Opinion: It’s one thing to discuss white privilege; it’s another to give it up

Ending institutional racism requires changes that will be uncomfortable for beneficiaries of current system
The Educators for Black Lives March  was held on June 26, the last day of the 2020 legislative session.



The Educators for Black Lives March  was held on June 26, the last day of the 2020 legislative session.

Casey Bethel, Georgia's 2017 Teacher of the Year, praises the meaningful conversations occurring about race and racism, but wonders in a guest column today whether people will follow up with the necessary actions -- especially if those actions discomfort or disadvantage them.

For instance, Bethel asks: “What happens when it becomes clear that to fund schools more equitably, money must be diverted from your neighborhood? What then?”

After 14 years of teaching high school science, Bethel is now the 6-12 science coordinator for Douglas County Schools, coordinating resources, curriculum and teacher professional development for 14 middle and high schools.

By Casey Bethel

False Start: In a race, if one runner jumps out in front of the others, a second gun sounds, and they are all brought back to the starting line. No arguing, no finger pointing, just making sure no one keeps an unfair advantage. They all start over to keep it fair.

I had that dream about track and field a few nights ago and only today did I figure it out: How do you bring a whole country back to the starting line?

I woke up this morning to a new realization. I was really excited about the racial awakening in America. Now, I am not so sure.

Casey Bethel

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Certainly, many conversations are happening that haven’t been taking place. Which is great. But will meaningful action follow?

Among other things, we have lots of people reading "White Fragility" and learning about their white privilege -- but will they be willing to lay down any of that privilege? When happens when they realize that making the country fairer and more just requires stripping away that which until now has made their lives more comfortable? Will anybody make that trade?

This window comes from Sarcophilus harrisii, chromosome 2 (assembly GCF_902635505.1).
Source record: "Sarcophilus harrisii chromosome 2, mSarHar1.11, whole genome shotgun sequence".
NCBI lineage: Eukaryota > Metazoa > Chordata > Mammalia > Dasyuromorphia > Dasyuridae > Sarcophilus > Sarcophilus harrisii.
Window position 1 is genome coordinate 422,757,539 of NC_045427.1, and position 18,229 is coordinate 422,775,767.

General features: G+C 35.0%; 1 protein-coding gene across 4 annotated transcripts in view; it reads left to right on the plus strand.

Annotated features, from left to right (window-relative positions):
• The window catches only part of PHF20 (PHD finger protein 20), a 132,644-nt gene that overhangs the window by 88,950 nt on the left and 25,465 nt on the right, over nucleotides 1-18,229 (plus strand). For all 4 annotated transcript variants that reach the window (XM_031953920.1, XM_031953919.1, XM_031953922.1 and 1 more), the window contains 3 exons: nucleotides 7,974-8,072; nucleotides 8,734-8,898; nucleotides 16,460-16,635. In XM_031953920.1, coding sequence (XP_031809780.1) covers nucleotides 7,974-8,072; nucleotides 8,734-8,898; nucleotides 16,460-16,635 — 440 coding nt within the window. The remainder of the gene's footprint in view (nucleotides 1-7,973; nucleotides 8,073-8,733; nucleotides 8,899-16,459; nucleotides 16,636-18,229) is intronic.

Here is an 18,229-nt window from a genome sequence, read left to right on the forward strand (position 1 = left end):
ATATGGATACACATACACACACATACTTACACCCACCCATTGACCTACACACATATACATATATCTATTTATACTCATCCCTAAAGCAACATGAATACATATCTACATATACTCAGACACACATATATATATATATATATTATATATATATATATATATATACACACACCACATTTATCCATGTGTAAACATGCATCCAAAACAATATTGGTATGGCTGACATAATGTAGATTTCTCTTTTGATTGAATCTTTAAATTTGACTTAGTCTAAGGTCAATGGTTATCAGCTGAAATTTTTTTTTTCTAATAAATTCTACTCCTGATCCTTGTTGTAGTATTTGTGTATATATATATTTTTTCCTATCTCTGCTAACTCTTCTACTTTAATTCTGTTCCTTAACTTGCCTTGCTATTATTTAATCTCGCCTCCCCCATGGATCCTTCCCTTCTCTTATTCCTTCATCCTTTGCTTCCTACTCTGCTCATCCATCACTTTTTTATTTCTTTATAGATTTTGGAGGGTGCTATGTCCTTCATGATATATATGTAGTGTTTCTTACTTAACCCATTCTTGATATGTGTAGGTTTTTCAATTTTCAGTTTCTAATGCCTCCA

And where is the book for middle-class Black fragility? What about us who have “overcome” -- made it to a more comfortable place in society and life?

Any of us willing to lay down some of what we have to help out our brothers and sisters who haven’t made it yet? I hear and read, perceive and anticipate differing responses to this interrogative.

For sure, to get along better we need more conversations and book studies that foster understanding. But to tear down the effects of structural, institutional racism requires large scale policy changes that will be uncomfortable for all those who either benefit from the current system or have figured out how to avoid the banana peels and make the system work for them.

What happens once it becomes clear that to fund schools more equitably, money must be diverted from your neighborhood? What then?

What if for banks to loan money more equitably to everyone, my interest rate might have to increase? For minority co-workers to get the promotion they deserve, I have to stay at my current position and current salary. What then? To teach kids more accurate history, I have to let go of the romanticized revisionist stories that I grew up with and that made me comfortable.

How many people are truly ready to make decisions like these? Until we are ready to make them in every sphere of life, we will not be able to reset this country. We will fail again to make it truly fair and equitable.

Without these decisions we will continue to settle for slightly better than things are now. Remember, Reconstruction was slightly better than slavery. Jim Crow was slightly better than Reconstruction. The Civil Rights era made it slightly better than.... I think you see where I’m going.

When will we jump off this cycle? When will we turn down what is better in search of what is right?

To do so, we must answer the question -- what are you willing to give up? It is way too easy to say “of course this should be fair. But take it from ‘them’ to make it fair.”

I end with this fable. A group of African kids were given a competition. Whichever one of them could run fastest to a basket would win all the sweets inside. When the gun sounded, they held hands and walked to the basket, preferring to share the prize. When questioned they explained, "How can one of us be happy if the others are sad?" Each of us embraces the ubuntu philosophy of Africa, which believes, "I am because We Are."